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Flue gas cleaning and residue handling in MSW incineration plants

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Some of the criteria which a flue gas cleaning system must satisfy have already been considered (in section 7.3):

– dust precipitation (silicates, heavy metal oxides, salts)

– aerosol precipitation (HCl aerosols, ammonium salts, metallic mercury)

– hazardous gas precipitation (hydrofluoric and hydrochloric acid, sulphuric acid and nitrogen oxides, dioxins/furans)

But why must these requirements be met at all? The materials that would otherwise precipitate pose the following dangers to living beings:

– Dusts: Fine dusts (PM 10: The diameter is smaller than 10 μm, i. e. smaller than 1 hundredth of a millimetre) can penetrate the lungs to the alveoli and therefore gain direct access to the blood circulation! Heavy metals – a component of these dusts – cannot be metabolized and can hence accumulate in the food chain (e.g. mercury in fish, cadmium in root vegetables and in animal bowels). They create the following complications:

– Lead → chronic poison to bone, teeth, brain

– Cadmium → carcinogenic

– Mercury → kidney damage, central nervous system failure

– Copper→inflammation to the digestive tract

– Noxious gases: They can cause breathlessness and skin irritations and are also a cause of acid rain. This leads to the over-acidification of the ground and of watercourses, thereby causing the demise of both land and water creatures.

It is clear that to accomplish the different tasks on this list the system cannot consist of a single component but must comprise several stages (see list of flue gas cleaning equipment in section 7.3). A flue gas cleaning system needs to combine several types of equipment and processes to fulfil the following criteria:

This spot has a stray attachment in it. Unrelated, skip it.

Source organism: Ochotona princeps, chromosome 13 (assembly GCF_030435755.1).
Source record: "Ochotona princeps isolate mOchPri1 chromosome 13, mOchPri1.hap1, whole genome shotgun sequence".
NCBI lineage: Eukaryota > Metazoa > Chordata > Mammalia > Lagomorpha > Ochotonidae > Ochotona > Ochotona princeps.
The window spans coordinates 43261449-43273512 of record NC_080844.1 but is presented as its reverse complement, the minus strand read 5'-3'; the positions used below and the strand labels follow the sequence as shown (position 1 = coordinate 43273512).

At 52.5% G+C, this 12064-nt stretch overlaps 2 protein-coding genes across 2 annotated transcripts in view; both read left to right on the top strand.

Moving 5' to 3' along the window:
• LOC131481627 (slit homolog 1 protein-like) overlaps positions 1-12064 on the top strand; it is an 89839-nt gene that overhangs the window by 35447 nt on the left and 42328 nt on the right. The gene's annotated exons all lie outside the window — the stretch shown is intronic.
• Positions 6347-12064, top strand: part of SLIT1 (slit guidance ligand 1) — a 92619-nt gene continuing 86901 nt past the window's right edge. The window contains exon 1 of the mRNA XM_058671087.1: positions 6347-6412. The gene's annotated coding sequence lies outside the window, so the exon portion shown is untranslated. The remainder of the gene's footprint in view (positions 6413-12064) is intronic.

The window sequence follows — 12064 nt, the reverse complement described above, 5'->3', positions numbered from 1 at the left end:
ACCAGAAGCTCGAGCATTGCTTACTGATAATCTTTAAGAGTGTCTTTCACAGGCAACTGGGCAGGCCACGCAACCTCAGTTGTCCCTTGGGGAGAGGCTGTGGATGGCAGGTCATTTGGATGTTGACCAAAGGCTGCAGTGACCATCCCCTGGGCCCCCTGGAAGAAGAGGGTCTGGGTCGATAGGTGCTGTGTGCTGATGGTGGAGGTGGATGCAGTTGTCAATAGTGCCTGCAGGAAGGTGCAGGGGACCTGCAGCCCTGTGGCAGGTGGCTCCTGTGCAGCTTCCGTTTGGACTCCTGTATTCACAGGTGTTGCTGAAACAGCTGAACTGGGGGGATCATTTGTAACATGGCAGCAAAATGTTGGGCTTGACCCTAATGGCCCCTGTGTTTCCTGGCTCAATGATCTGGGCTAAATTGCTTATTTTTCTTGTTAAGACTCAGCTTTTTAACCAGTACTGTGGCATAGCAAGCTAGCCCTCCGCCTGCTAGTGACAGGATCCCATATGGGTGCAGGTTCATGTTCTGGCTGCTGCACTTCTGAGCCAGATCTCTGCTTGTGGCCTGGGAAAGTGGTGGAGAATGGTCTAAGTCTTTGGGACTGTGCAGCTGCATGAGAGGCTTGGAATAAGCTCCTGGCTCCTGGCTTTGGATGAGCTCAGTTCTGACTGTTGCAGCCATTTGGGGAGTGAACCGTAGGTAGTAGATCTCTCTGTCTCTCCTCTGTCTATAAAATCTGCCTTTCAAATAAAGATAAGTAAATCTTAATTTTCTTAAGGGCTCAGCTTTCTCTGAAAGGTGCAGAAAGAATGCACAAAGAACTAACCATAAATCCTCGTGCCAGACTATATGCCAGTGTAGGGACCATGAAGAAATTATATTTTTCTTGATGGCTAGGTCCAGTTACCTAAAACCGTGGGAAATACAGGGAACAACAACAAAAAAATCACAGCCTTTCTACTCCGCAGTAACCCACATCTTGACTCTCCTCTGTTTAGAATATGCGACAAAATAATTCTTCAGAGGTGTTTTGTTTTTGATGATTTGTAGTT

– Compliance with all government regulations regarding emission levels (dust, hazardous gases, heavy metal compounds, dioxins/furans) as required in TA Luft '86 (Technical Regulation for Air 1986) or respectively in the 17th BlmSchV '90 (Federal Regulation for Pollution) for Germany or LRV '91 (Clean Air Act Order) for Switzerland, applying to all operating stages. The LRV and 17th BImSchV dictate that, for dry flue gas in the normal state (0 °C, 1'013 mbar) with 11 Vol% of oxygen, the following maximum values for plants which incinerate MSW- and special waste (values in mg/m3):

– Minimisation of hazardous residue production (heavy metal compounds) because this residue poisons landfills

– Recycling of all useable materials (hydrochloric acid, sulphuric acid, gypsum, cooking salt) provided that buyers are available

>– Minimisation of consumption of energy and resources

– High reliability and operating safety because there can be no “holidays” for municipal solid waste incineration.

Document Type: Research Article

DOI: http://dx.doi.org/10.3726/978-3-0351-0498-1_8

Publication date: January 1, 2008

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  • Waste Management
    Ever since abandoning the nomadic lifestyle, mankind has been fighting with the disposal problems caused by everyday life's wastes. This book presents the history of this dilemma and the technical solutions available on the market today. The first part provides an overview of the history of mankind and its waste. The tendencies in Europe and the current legislations for Switzerland and Europe are explained. A look beyond the borders of Europe to other continents shows that there the local residents are presently fighting with the same problems as Europe did at the beginning of the 20th century. The second part deals more closely with waste definition, the technical possibilities to recycle waste and the processes to treat non-recyclable waste so that it can be safely brought back into the environment. The book discusses municipal and industrial wastes, hazardous wastes, sewage sludges, landfill and contaminated site problems or biogenic wastes.
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